Audrey Claire Taichman to Sell Her Rittenhouse Restaurants to Owner of Rouge
Audrey Claire and Twenty Manning Grill are now in the capable hands of Rittenhouse veteran Rob Wasserman.
It’s been about 22 years since Audrey Taichman opened the doors to her impossibly still-cool restaurant in Rittenhouse, Audrey Claire, and 19-ish years since the debut of Twenty Manning Grill. That’s a long time in this business. Longer than most can last; longer than most want to last. But she’s done it — handily — despite so much of life getting in the way.
And now, she says, “It’s time.” Taichman and her partner/executive chef, Kiong Banh (he co-owns Twenty Manning), will hand over the keys to both restaurants to her good friend and colleague, Rob Wasserman, who, as the owner of Rouge, knows a thing or two about the art of sidewalk-dining.
“I have a family now,” Taichman, 48, tells Philly Mag in a phone interview. “I have three boys under the age of nine, and I got married a few years ago. I’d really like to focus all my energy on my family. That’s what my mom did, and I want my kids to grow up with a mom every night at home, giving them dinner and putting them to bed.”
But, obviously, when your full name is also the name of your own neighborhood restaurant, your guests and staff might expect a certain level of participation. “Kiong was my chef and partner, of course, so I wasn’t doing it alone — but not being able to be there all the time caused me so much stress and anxiety, even though my staff there has been there for five-plus years. I kind of feel like I abandoned them. I jumped ship and I want them to have a leader,” says Taichman.
While the transfer isn’t official just yet — rumors of the sale have been swirling the neighborhood for months, and back in September Wasserman’s chef at Rouge, Michael Yeamans, took over both kitchens — the restaurant is now under Wasserman’s management. (Wasserman did not respond to repeated requests for comment.)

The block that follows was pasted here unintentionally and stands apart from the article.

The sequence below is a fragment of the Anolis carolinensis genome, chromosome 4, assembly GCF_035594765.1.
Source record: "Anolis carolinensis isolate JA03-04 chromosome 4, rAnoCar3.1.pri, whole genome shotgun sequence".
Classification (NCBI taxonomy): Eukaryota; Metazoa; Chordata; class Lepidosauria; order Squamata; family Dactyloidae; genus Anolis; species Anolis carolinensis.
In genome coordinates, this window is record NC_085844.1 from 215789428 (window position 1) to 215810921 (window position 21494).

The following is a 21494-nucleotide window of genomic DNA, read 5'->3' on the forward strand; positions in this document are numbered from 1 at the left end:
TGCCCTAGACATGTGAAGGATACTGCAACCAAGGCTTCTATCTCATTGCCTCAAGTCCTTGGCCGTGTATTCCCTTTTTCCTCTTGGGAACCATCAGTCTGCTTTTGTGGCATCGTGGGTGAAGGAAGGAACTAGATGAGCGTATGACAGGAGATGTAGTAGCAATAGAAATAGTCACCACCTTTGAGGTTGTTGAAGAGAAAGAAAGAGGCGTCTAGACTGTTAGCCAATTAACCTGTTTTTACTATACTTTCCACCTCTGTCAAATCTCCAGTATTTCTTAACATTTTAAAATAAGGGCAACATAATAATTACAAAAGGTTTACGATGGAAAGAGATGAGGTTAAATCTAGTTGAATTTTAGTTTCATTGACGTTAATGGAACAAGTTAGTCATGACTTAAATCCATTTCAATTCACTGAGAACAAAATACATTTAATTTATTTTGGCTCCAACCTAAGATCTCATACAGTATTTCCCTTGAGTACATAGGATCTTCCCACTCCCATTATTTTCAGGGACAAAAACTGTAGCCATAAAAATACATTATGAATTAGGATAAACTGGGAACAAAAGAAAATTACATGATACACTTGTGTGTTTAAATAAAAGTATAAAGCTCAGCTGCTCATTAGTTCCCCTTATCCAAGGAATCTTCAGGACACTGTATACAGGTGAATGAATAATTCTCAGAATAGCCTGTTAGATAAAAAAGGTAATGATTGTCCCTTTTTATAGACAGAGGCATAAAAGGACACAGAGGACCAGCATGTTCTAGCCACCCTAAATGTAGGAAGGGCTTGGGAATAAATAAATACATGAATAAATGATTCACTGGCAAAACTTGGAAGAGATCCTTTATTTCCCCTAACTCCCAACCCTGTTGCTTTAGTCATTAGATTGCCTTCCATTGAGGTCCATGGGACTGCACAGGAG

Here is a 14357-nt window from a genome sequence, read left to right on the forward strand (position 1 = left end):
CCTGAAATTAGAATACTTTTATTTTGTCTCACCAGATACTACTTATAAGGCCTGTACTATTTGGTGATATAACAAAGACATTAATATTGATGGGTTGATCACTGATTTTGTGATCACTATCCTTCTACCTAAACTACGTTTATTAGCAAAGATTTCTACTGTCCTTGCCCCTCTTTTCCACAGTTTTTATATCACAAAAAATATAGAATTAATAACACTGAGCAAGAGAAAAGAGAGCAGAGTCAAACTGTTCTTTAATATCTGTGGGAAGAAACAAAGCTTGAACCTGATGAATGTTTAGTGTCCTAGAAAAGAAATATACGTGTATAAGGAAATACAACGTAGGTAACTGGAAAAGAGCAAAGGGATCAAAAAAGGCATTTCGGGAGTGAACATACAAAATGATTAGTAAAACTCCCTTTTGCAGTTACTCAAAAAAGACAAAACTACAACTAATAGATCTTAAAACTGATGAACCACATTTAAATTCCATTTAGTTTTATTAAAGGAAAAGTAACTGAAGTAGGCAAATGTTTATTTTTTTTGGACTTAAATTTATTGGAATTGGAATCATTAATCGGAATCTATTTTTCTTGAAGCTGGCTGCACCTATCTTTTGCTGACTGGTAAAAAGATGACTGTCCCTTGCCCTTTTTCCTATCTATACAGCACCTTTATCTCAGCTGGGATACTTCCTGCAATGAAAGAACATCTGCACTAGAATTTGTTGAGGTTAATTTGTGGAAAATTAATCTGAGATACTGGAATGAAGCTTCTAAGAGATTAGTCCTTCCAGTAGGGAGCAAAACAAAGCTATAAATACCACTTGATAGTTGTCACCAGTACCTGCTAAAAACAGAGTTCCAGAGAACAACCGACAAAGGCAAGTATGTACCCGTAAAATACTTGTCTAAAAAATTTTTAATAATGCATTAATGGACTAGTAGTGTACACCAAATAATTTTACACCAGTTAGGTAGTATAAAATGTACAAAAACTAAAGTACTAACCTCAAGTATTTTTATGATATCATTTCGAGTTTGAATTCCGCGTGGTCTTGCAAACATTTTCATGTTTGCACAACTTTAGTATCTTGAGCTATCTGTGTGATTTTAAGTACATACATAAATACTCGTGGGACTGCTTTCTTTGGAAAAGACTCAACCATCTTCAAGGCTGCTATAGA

She says that there won’t be any major changes to either restaurant (at least not from the get-go), mostly because there isn’t really any reason to mess with a good thing. “The entire staff is still there — whether they stay or go is up to them, but I hope that they’ll stay because he plans on running the ship just like I did without any changes — maybe tweaks to make things better,” says Taichman. “But he loves Twenty Manning and Audrey Claire — their concepts and menus and the way we serve and the way both are such neighborhood restaurants.”
The tweaks, she says, could look like opening the restaurants up for lunch or brunch — but for now, it’ll be business as usual. “There’s nobody else I would want to take over [my restaurants] — nobody who gets it as much as Rob.”
Wasserman took over Rouge after Philly restaurateur Neil Stein — who Taichman calls her mentor — turned it over to his daughter Maggie, Wasserman’s wife. And it was Wasserman’s Rittenhouse-restaurant-competence that really appealed to her when it came to her exit strategy. “I think what Neil created was genius. But for Rob to go into Rouge, not knowing anything about the restaurant business, save his wife from a catastrophe, and then run it and keep it in this day and age — he’s a hero. He’s like Superman,” says Taichman. “Putting all that aside, he’s also like a brother to me. He’s been nothing but a mensch — one of my dearest friends. And there’s nobody else I can think of that understands Rittenhouse Square like he does. He has the same clients, same customers, same ideas, same morals, same values with his staff as I have. And he’s not looking to be the next big restaurateur. He’s just looking to keep running small businesses and keep them neighborhood oriented.”
Her third Rittenhouse restaurant, COOK (which isn’t exactly a restaurant, per se — more like a kitchen venue for events and classes with an attached boutique cookbook/kitchenware shop), is not part of the sale. “COOK is different animal,” Taichman says. “It’s a gem which I refuse to get out of or sell because I don’t need to be there every night. It’s just such an amazing concept that keeps me in the business and in the culinary world, which I love. And it’s a segue I can use in case I ever want to — once my kids go to school full time, once my littlest is in school full time — get back into the business and do it again. Or maybe I’ll collaborate with somebody and do something again. But I can’t do it alone anymore.”